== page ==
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    Senate rejects military sexual assault bill

    Measure fails despite gaining majority of votes

    WASHINGTON — The Senate on Thursday rejected a controversial bipartisan bill to remove military commanders from decisions over the prosecution of sexual assault cases in the armed forces, delivering a defeat to advocacy groups who argued that wholesale changes are necessary to combat an epidemic of rapes and sexual assaults in the military.

    The measure, pushed by Senator Kirsten E. Gillibrand, Democrat of New York, received 55 votes — five short of the 60 votes needed for advancement to a floor vote — after Gillibrand’s fellow Democrat, Senator Claire McCaskill of Missouri, led the charge to block its advancement.

    The vote came after a debate on the Senate floor filled with drama and accusations that Gillibrand and her allies were misguided.


    “What Senator Gillibrand is doing is way off-base,” Senator Lindsey Graham, Republican of South Carolina, said, his voice rising.

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    “It will not get us to the promised land of having fewer sexual assaults.”

    The debate pitted the Senate’s 20 women against one another and seemed bound to leave hard feelings, given that a solid majority of the Senate actually backed Gillibrand’s proposal.

    “The only reason some are forcing a filibuster on the Gillibrand vote is because they know we have a majority,” said Senator Barbara Boxer, Democrat of California, who supported the bill, pointing to a sign that said “Don’t Filibuster Justice.”

    But McCaskill would not budge and refused to allow the Gillibrand bill to get a yes-or-no vote.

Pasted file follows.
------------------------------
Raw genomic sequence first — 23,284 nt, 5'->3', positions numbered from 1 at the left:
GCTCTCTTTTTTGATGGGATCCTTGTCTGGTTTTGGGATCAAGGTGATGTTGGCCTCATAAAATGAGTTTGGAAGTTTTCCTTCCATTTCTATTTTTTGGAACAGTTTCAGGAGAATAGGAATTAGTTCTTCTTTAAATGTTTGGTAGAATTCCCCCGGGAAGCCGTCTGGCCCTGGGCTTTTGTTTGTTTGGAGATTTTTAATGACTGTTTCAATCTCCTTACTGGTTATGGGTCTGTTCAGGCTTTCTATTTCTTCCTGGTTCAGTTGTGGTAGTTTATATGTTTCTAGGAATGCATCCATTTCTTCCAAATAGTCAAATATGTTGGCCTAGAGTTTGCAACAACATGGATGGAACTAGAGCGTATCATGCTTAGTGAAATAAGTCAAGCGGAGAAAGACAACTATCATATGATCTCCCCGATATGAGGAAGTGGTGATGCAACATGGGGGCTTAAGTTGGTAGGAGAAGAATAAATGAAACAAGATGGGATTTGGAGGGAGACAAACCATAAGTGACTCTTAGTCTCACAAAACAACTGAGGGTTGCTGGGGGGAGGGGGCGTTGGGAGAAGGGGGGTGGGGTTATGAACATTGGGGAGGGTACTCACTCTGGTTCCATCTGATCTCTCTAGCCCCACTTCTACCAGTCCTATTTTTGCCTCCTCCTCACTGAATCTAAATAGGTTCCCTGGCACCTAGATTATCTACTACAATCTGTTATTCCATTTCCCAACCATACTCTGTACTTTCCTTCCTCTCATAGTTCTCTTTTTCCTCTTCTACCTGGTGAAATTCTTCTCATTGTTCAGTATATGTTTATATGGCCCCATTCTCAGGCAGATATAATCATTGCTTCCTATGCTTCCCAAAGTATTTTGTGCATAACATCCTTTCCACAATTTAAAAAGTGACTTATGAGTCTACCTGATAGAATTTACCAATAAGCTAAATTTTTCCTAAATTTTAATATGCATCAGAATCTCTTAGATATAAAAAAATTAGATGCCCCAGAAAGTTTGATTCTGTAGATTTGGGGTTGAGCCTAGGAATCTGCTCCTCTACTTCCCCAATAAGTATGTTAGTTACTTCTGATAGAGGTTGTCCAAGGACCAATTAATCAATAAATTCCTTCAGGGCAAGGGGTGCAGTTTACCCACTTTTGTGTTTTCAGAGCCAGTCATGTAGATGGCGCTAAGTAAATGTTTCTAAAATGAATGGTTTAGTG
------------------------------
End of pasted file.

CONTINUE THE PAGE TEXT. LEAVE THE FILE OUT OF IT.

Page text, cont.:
Several Republicans, including Senator Rand Paul of Kentucky and Senator Charles Grassley of Iowa, supported the Gillibrand proposal and expressed deep frustration with the military’s failure to stem the number of sexual assaults.

    Congress began scrutinizing the sexual assault problem in the military after a recent series of highly publicized cases, including one at the Naval Academy, and after the release of new data from the Pentagon on the issue.

    On Sept. 30, the end of the last fiscal year, about 1,600 sexual assault cases in the military were either awaiting action from commanders or the completion of a criminal investigation.

    Critics of the military’s handling of such cases say the official numbers represent a tiny percentage of sexual assault cases, while Gillibrand said that only 1 in 10 sexual assault cases were reported.

    She and her supporters argue that forcing sexual assault victims to go to their commanders to report cases is similar to forcing a woman to tell her father that her brother has sexually assaulted her.


    Because commanders often know both the victims and the alleged abusers, Gillibrand’s supporters say, victims often shy away from reporting abuse.

    Military commanders, they say, have not proven themselves able to deal with the issue.

    “The definition of insanity is doing the same thing over and over again and expecting a different result,” Paul said.

    Grassley added: “The Defense Department has been promising the American people for a long time that they’re working on the problem of sexual assault.”

    Then he said, “Enough is enough.”

    Three months ago, Congress passed legislation preventing commanders from overturning sexual assault verdicts. The measure also expanded a victims counsel program for the survivors of sexual assault throughout the military and made retaliation for reporting assault a crime.

    After blocking Gillibrand’s bill, the Senate agreed, 100 to 0, to move ahead with a measure sponsored by McCaskill and two Republicans, Senators Kelly Ayotte of New Hampshire and Debra Fischer of Nebraska.

    The legislation calls for a civilian review if a prosecutor and commander disagree over whether to litigate a sexual assault case.

    A vote on that bill is scheduled for next week.

    After Thursday’s vote, Gillibrand said she will continue her efforts on behalf of victims of sexual assault in the military.

    Paul Rieckhoff, the founder and executive director of Iraq and Afghanistan Veterans of America, called Thursday’s vote part of “a frustrating pattern.”

    The Senate, Rieckhoff said, “has chosen to keep the status quo. Our lawmakers should be able to provide a fair and effective military justice system worthy of our veterans and service members.”